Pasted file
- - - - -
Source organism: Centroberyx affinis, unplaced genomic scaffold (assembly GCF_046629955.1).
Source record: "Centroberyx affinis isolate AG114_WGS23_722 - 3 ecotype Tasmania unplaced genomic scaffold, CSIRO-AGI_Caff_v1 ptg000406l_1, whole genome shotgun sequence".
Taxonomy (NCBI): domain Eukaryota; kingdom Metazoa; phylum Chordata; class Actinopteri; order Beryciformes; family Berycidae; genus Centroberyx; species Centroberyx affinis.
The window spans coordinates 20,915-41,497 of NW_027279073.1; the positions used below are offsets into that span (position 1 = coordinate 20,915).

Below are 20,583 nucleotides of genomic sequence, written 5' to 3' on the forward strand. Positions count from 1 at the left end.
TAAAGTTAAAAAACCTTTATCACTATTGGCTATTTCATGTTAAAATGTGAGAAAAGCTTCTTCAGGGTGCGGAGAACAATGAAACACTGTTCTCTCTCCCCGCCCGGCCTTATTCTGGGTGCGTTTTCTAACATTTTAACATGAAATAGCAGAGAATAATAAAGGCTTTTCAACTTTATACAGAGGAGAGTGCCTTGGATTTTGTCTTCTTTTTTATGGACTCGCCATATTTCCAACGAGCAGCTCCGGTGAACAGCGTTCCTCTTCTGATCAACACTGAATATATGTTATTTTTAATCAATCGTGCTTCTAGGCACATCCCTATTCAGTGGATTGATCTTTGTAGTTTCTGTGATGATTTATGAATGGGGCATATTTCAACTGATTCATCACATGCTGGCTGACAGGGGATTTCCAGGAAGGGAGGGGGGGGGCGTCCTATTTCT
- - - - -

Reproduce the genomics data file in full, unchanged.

Source organism: Centroberyx affinis, unplaced genomic scaffold (assembly GCF_046629955.1).
Source record: "Centroberyx affinis isolate AG114_WGS23_722 - 3 ecotype Tasmania unplaced genomic scaffold, CSIRO-AGI_Caff_v1 ptg000406l_1, whole genome shotgun sequence".
Taxonomy (NCBI): domain Eukaryota; kingdom Metazoa; phylum Chordata; class Actinopteri; order Beryciformes; family Berycidae; genus Centroberyx; species Centroberyx affinis.
The window spans coordinates 20,915-41,497 of NW_027279073.1; the positions used below are offsets into that span (position 1 = coordinate 20,915).

Below are 20,583 nucleotides of genomic sequence, written 5' to 3' on the forward strand. Positions count from 1 at the left end.
TAAAGTTAAAAAACCTTTATCACTATTGGCTATTTCATGTTAAAATGTGAGAAAAGCTTCTTCAGGGTGCGGAGAACAATGAAACACTGTTCTCTCTCCCCGCCCGGCCTTATTCTGGGTGCGTTTTCTAACATTTTAACATGAAATAGCAGAGAATAATAAAGGCTTTTCAACTTTATACAGAGGAGAGTGCCTTGGATTTTGTCTTCTTTTTTATGGACTCGCCATATTTCCAACGAGCAGCTCCGGTGAACAGCGTTCCTCTTCTGATCAACACTGAATATATGTTATTTTTAATCAATCGTGCTTCTAGGCACATCCCTATTCAGTGGATTGATCTTTGTAGTTTCTGTGATGATTTATGAATGGGGCATATTTCAACTGATTCATCACATGCTGGCTGACAGGGGATTTCCAGGAAGGGAGGGGGGGGGCGTCCTATTTCT